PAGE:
Cusco really is a special place that is not to be missed, and don’t just go there to pick up the train to Machu Picchu. We hired a driver and explored the Sacred Valley.
We saw the salt pans of Maras and Moray.
Without doubt, the Inca ruins of Moray are one of the most interesting and beautiful ruins in Peru. Designed like a dug-out amphitheater, scientists are still baffled as to what the site was actually used for.
The latest theory is that the Inca people were using it as a sort of test laboratory for crops – who knows.
Located near the ruins of Moray is the town of Maras. The town is famous for its local salt-evaporation ponds that have been in use since the Inca period. The salt deposited here would have been shipped out across the entire Inca nation.
We also went to the Pisac Ruins and then were dropped off at Ollantaytambo. Ollanytaytambo is more than just a place to catch the train, it is a living, breathing city. We explored Ollanytaytambo and loved the vibe and energy of the city.
We loved the town. Now here is a tip….make sure you book your train tickets before you are ready to take the train. We had not and were worried that we would not be able to get to Aquas Calientes and Machu Picchu. It all worked out, but better to be safe than sorry.
After nine days exploring the Sacred Valley in Peru, climbing Huana Piccu and exploring Machu Picchu, we returned home wanting someday to return. If Peru is not on your radar, put it on. It is a wonderful country to explore and the people are friendly and warm.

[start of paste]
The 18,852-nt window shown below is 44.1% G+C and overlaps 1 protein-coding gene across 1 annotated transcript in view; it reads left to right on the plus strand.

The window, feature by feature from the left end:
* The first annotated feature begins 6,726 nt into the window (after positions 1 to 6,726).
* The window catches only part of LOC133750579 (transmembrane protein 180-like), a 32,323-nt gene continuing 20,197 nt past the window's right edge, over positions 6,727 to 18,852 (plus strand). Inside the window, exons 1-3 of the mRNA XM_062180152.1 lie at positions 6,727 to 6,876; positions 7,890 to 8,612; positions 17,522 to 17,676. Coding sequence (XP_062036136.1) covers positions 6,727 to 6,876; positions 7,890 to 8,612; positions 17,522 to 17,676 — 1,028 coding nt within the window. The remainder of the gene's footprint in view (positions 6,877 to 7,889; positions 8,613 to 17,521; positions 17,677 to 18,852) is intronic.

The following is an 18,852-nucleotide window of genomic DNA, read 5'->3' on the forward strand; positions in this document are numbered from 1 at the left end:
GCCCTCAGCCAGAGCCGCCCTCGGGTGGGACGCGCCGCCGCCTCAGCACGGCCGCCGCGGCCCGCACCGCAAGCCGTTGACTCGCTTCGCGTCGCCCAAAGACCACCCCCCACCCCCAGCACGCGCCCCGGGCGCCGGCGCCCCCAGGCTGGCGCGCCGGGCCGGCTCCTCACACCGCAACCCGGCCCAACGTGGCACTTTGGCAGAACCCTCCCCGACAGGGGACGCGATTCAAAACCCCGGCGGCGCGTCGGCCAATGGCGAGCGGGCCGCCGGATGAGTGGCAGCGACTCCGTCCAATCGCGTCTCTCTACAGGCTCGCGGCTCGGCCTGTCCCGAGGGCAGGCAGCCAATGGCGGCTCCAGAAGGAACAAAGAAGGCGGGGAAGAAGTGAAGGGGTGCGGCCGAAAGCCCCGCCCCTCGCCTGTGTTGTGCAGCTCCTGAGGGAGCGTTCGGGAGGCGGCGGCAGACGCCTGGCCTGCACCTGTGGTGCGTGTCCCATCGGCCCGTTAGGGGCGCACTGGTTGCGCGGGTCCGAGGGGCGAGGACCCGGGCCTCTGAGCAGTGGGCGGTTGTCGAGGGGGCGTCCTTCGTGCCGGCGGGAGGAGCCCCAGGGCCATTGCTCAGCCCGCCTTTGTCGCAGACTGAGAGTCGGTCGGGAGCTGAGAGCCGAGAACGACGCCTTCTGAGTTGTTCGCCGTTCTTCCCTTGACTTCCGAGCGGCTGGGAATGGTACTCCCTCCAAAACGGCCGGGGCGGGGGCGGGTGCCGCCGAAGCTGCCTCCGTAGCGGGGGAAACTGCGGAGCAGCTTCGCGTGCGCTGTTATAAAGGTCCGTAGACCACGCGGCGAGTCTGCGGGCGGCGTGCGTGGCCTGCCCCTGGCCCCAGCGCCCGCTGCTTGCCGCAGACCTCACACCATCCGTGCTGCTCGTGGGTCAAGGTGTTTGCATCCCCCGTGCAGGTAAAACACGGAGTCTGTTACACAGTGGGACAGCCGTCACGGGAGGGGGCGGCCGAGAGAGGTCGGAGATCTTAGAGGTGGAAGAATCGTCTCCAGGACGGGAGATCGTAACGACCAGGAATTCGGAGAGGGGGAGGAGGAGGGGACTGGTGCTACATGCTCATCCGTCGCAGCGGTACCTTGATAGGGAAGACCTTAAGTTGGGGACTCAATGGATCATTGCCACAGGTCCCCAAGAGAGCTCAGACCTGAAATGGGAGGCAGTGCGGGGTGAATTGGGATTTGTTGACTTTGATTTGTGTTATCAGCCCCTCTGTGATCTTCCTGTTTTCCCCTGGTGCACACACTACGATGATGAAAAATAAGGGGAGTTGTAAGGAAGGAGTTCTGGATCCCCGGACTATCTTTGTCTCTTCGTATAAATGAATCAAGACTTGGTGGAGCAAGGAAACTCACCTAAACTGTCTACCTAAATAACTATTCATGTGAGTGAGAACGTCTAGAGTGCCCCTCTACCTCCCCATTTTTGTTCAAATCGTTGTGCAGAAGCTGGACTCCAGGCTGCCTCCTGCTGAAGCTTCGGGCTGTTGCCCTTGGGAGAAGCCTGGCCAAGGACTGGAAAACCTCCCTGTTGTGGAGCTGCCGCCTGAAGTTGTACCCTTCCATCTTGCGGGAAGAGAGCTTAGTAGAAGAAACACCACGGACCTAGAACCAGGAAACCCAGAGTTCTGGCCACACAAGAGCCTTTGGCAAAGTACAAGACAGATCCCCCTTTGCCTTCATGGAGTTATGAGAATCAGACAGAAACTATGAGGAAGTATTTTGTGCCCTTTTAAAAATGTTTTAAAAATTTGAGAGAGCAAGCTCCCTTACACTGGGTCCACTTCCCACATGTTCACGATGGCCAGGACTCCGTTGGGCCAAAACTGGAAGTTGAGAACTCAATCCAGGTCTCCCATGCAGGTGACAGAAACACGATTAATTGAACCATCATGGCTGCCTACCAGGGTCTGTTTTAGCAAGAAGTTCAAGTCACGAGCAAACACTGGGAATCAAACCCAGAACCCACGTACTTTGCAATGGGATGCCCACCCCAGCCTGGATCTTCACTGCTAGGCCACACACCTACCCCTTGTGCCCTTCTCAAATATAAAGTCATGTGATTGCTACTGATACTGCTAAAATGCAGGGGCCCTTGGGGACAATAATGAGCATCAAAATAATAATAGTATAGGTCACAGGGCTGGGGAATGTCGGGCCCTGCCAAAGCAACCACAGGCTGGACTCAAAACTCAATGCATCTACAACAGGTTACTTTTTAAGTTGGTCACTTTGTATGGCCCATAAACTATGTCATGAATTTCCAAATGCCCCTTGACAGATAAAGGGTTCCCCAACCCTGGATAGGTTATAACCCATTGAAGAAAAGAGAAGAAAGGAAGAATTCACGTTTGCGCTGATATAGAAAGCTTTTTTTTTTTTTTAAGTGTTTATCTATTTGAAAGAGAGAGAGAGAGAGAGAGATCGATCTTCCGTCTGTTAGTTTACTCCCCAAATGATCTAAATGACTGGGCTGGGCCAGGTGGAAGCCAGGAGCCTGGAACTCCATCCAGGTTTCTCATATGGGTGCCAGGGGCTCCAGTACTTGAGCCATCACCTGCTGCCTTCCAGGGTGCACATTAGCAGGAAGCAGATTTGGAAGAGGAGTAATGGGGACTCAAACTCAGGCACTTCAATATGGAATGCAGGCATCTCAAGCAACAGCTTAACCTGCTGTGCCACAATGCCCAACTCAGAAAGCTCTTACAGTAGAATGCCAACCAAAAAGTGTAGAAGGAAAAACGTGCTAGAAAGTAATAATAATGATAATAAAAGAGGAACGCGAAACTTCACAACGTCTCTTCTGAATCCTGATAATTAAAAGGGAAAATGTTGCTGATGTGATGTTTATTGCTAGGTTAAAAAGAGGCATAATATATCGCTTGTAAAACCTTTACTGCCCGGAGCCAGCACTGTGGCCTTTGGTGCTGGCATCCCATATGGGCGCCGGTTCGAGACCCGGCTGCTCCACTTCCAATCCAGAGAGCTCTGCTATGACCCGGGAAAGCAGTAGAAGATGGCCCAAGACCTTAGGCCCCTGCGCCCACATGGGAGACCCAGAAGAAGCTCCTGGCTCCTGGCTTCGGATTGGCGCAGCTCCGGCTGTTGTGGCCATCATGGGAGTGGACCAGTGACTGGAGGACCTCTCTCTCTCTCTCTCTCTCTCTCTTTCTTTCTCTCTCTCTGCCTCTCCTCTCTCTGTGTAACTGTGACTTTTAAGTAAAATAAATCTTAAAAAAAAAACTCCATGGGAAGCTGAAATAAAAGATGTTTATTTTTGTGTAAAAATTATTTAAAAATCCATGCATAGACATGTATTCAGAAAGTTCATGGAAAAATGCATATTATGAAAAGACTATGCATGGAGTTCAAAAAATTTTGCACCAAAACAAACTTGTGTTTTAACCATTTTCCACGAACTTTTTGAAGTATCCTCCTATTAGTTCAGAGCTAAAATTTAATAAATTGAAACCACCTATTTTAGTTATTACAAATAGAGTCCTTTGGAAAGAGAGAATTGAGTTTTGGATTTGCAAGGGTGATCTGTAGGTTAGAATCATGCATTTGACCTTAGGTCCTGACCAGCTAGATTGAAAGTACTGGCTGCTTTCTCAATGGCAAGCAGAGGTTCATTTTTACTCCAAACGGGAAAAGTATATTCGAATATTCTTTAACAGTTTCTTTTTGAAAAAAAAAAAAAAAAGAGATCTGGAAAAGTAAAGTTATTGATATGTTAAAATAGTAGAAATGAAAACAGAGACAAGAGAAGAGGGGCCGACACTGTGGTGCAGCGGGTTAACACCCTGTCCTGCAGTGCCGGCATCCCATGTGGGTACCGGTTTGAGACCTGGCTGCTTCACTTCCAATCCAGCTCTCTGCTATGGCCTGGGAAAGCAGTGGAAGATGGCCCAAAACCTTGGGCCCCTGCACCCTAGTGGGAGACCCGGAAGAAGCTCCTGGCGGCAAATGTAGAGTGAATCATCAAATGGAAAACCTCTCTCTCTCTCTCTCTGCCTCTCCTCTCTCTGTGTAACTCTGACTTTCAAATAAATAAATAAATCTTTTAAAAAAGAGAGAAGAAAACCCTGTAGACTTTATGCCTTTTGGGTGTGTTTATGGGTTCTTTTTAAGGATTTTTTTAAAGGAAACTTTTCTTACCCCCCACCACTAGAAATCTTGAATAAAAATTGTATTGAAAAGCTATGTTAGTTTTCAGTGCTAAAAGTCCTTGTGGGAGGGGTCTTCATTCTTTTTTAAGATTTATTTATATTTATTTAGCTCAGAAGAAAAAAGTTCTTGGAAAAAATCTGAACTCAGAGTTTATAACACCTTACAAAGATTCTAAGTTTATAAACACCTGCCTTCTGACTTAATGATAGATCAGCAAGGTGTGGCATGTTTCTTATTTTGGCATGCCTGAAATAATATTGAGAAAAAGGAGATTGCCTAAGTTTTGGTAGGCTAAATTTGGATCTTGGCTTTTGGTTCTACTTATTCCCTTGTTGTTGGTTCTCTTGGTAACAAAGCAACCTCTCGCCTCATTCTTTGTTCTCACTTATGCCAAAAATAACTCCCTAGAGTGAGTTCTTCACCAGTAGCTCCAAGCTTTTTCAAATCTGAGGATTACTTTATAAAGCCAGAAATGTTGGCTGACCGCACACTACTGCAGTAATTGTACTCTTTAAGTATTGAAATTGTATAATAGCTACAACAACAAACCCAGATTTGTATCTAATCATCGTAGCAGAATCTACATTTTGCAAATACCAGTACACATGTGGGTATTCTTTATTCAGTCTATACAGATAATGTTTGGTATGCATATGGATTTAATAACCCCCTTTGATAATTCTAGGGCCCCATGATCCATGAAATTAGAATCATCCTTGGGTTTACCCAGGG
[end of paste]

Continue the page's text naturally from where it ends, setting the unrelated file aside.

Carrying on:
3. Mesa Verde, Colorado, United States
4. Chichen Itza and the Mayan, Mexico
5. Herculaneum, Pompeii and Rome, Italy
Petra is believed to have been settled as early as 9,000 BC, and it was possibly established in the 4th century BC as the capital city of the Nabatean Kingdom. The Nabataeans were nomadic Arabs who invested in Petra’s proximity to the by establishing it as a major regional trading hub.
We have booked a trip to Jordan in May of 2020 along with sleeping out with the Bedouin in Wadi Rum, visit the place where Jesus was Baptised and a slot canyon trek. We will review once we have completed it.
Angkor Wat is a temple complex in Cambodia and is the largest religious monument in the world, on a site measuring 162.6 hectares. Originally constructed as a Hindu temple dedicated to the god Vishnu for the Khmer Empire, it was gradually transformed into a Buddhist temple towards the end of the 12th century.
Though we have not yet booked a trip to Cambodia, this is definitely on our radar and we will review once we have visited.
There are other sites obviously where you can explore and experience “ancient man” and ancient cultures. Wherever you go, and whatever you see, ancient man has shown to be intelligent, artistic and incredible engineers. They have accomplished some feats that we still cannot explain or replicate. Overall, whether it was building pyramids or designing aqueducts, the skill and effort that “ancient man” had could never be replicated.
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We have traveled to Alaska and boarded a small plane. Flying through the Brooks Range, a mountain range in far northern North America stretching some 700 miles from west to east across northern Alaska into Canada’s Yukon Territory it felt like as if we were so close to the mountain tops that we could reach out and touch the peaks. Our destination was the arctic. The small village of Kaktovik.
And our goal? To encounter Polar Bears in the wild.